a) Create "fullscreen" color texture (empty, screensized GL_TEXTURE_2D)
b) Create depth texture (empty, GL_DEPTH_COMPONENT)
Methods of accessing depth buffer, after rendering something:
1. Use FBO.
Render scene to color and depth attachments, which are GL_TEXTURE_2D and GL_DEPTH_COMPONENT respectively.
2. If you don't use the alpha component of your color, use (r, g, b, depth).
vec4 position = matview * vec4(vertex, 1.0);
float depth = normalize(position.xyz) / ZFAR; // don't forget to divide by ZFAR, which you need to provide as constant
This will give you linear depth in proper camera space, which is wonderful. That means the corners of the screen no longer has the wrong depth.
3. Alternatively, just copy the current main framebuffer to a texture:
glCopyTexSubImage(...); // it's fast enough, but not recommended.
Do this for both color and depth. Same as 1), except older and less acceptable. ;)
Finally, for this part you either use another FBO,
or just clear the entire main framebuffer and turn off depth testing and all that jazz.
Render fullscreen quad using color and depth to a fullscreen texture.
In the fullscreen operation you can access both the color of the scene, and its depth values. Keep in mind that you need, or want to, linearize the depth.
Depth is accessed just like a regular texture: texture2D(tex, position.xy).x, and as you can see the depth is in the x swizzle.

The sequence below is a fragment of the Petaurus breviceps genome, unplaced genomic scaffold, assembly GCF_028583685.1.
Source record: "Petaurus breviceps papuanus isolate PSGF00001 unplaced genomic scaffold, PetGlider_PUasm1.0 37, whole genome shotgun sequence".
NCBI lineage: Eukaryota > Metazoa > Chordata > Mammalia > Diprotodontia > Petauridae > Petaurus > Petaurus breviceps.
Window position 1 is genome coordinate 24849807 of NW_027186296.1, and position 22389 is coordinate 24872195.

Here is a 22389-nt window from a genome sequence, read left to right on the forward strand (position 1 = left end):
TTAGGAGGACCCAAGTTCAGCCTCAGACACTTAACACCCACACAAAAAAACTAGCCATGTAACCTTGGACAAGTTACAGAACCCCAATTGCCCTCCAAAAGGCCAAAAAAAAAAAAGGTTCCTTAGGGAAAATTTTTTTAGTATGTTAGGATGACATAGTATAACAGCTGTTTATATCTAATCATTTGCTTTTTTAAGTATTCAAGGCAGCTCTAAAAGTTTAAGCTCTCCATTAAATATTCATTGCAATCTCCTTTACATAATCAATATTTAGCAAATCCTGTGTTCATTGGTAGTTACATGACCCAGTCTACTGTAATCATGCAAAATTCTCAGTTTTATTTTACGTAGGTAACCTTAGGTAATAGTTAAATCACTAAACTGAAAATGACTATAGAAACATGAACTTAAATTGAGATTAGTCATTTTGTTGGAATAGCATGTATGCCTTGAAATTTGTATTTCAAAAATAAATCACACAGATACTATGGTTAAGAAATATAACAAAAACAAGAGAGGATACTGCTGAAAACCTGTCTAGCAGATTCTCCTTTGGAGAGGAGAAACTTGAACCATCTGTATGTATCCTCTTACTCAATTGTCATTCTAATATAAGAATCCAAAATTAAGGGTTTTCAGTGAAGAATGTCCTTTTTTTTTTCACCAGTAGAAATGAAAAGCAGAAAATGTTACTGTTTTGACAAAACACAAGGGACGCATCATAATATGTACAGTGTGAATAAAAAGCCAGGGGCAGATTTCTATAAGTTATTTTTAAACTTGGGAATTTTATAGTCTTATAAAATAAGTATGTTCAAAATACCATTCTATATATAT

To linearize Z:
Z = 2.0 * ZNEAR / (ZFAR + ZNEAR - Z * (ZFAR - ZNEAR)); // range [0, 1]
If you provided linear depth as the .a component, then:
Z = color.a;
Most GPUs today support FBOs, even the ARB version, which I highly suggest you use, unless you are forced to use FramebufferEXT.
I believe ARB FBOs is for OpenGL 3.x. For reference, all modern Intel CPUs support OpenGL 3.x and limited OpenGL 4.x.
I don't remember the actual coverage level, but it's more than enough.
The title says "access to default depth buffer," and that is impossible with OpenGL. The depth buffer on any graphics card these days is in a very special format. I think even if you could access it in DirectX, it would be seriously slower (since you access it millions of times,) than just downsampling it to a depth texture.
In the case of 2) where you don't use depth textures at all, the speed gain is noticeable. Not to mention you get the correct depth, linearized.
The speed gain is mostly from the fact that the graphics hardware doesn't need to write to a non-native format, and read from it as it continously renders.